In Alone With Others Stephen Batchelor explores the historical and spiritual conditions that helped to shape Buddhism and illustrates how they influence modern Buddhist practice. In a concise style, Batchelor reveals the meanings which link Theravada and Mahayana Buddhism to contemporary existential philosophy.
Batchelor describes two basic dimensions of existence: having and being. Each dimension offers an attitude toward life. When we view life in terms of having, we are fulfilled in proportion to what we are able to possess. This acquisitive attitude characterizes much of modern life. Yet each act of having implies a sense of separation between the possessor and the possessed. Anxiety accompanies that separation; whatever we have can be lost. Becoming absorbed in having can prove a fundamental source of insecurity The primary purpose of dharma practice, according to Batchelor, is to reestablish a consciousness of being.
Unfortunately, we often approach being as another area of having. We want to “have” immortality, enlightenment and the meaning to life. Many organized religions encourage this acquisition of spiritual experiences. It is essential, therefore, that the symbols and concepts involved in a religious practice remain open-ended pointers toward being. They need to be like transparent windows we can look through, not at. If we become primarily involved with a religion’s symbols, rituals and beliefs, that religion can become another vehicle for having.
To avoid this, Batchelor insists that we discover the compatibility of the Buddha’s teachings with the actual structures of our lives. Then we can distinguish between insights which arise from our experience, and merely speculative attempts to adapt to yet another intellectual stance. As we directly examine our experience we need to ask, “what are the fundamental aspects of being human?” Our answer to this question directs what we attend to in practice.
Batchelor concentrates on two basic elements of being human: being-alone and being-with others. These polarities form an inseparable unity since we are always alone with others. We can only conceive of our aloneness because we associate with others; we can only be with others in the light of our individuality. We experience a continual tension between these poles. At times we seek collective association which can threaten our autonomy; at other times our individual inclinations draw us away from a larger realm of participation.
Most of us only experience a partial range of either being-alone, or being-with others. Batchelor views the Buddhist path as a means for authentically realizing the full range of both categories.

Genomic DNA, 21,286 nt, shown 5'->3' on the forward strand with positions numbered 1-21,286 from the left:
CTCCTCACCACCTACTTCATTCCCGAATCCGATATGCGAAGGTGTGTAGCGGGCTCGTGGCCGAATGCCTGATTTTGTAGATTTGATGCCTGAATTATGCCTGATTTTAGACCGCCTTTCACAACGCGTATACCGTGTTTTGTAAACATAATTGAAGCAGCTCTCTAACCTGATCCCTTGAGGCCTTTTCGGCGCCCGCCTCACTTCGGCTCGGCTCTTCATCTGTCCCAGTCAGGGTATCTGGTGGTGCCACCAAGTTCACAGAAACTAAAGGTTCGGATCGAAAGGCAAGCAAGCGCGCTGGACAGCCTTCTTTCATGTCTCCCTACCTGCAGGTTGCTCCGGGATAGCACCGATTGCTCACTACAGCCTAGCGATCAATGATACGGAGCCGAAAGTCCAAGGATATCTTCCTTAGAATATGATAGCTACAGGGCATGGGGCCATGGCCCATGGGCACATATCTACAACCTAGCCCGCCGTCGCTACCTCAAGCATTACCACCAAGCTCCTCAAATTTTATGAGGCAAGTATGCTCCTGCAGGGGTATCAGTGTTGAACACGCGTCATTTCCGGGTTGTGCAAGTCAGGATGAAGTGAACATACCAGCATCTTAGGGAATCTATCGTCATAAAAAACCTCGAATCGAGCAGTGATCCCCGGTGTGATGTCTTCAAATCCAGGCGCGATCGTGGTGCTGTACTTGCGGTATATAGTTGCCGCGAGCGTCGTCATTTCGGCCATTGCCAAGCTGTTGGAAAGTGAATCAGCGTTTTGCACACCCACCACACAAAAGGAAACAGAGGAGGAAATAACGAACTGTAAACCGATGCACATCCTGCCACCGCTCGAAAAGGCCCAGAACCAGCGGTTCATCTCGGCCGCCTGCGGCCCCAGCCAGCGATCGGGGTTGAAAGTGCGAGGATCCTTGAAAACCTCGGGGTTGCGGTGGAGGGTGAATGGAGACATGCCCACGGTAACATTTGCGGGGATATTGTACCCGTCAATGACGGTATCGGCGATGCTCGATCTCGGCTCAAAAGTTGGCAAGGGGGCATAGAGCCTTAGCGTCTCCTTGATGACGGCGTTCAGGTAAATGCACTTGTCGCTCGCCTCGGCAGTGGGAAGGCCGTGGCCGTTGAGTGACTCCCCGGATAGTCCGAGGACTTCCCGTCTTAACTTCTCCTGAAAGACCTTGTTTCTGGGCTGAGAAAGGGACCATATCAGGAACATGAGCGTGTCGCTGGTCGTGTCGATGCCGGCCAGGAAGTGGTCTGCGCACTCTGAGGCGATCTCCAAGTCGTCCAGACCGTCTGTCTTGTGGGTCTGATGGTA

Being-alone plunges us into an existential dilemma. We are born alone into a world of possibilities whose only certainty is inevitable death. When we are alone in the face of these conditions, simply existing can seem awesome. We tend to shy away from the sheer mystery of existence, fragmenting the world into more manageable pieces and becoming preoccupied with them. Batchelor views this flight as a basic characteristic of inauthentically being-alone.
But this flight/strategy doesn’t really work. The overwhelming fact of our having been born alone and having to face death alone continually intrudes upon us even though we remain distracted by objects and the mind’s chatter. Eventually, a critical juncture may be reached, if even for a moment, when one comes “. . . to understand with greater and greater clarity that absorption in the world of things provides no refuge, and one ceases to center one’s hopes in them.”
At this point we may wonder, “To what end do I exist?” We may conclude in despair, “life is meaningless.” Or, a meaning not evident in the realm of having may be sought. “Taking refuge” in the Buddha, the dharma and the sangha represents this radical shift from concern with fulfillment through objects to that of fulfillment through the possibilities of being.
Taking refuge in the Buddha does not represent taking refuge in some transhuman absolute but in actualizing our full possibility as human beings. Being fully human involves an individual sense of freedom in the midst of full participation with others.
Batchelor believes it was the importance of being-with others as a primary aspect of our existence that led to the emergence of the Mahayana school.
Although the form of Mahayana Buddhism was conditioned by the prevailing cultural and philosophical trends current in India during the first centuries A.D., its content was determined by the inner demand for greater spiritual fulfillment. This “inner demand” refers of course to the deeply felt need to fully integrate into religious life the essential human characteristic of being-with others.
Like being-alone, being-with others can be inauthentically fulfilled. Our self-concern can reduce others to objects who either do or do not fulfill our needs. Batchelor suggests that the equanimity which may arise through Buddhist practice enables us to see through our projections about people and recognize their equality with us.
Through equanimity we come to recognize that, “As I want to be happy, so too do others. As I wish to avoid suffering, fear and pain, so too do others.” With sustained contemplation we see how similar our own and other people’s goals are.
By dealing with such down-to-earth issues as being-alone, being-with others and the shift from having to being, Batchelor provides a bridge for those who wish to bring the insights of Buddhist tradition to their current spiritual practice.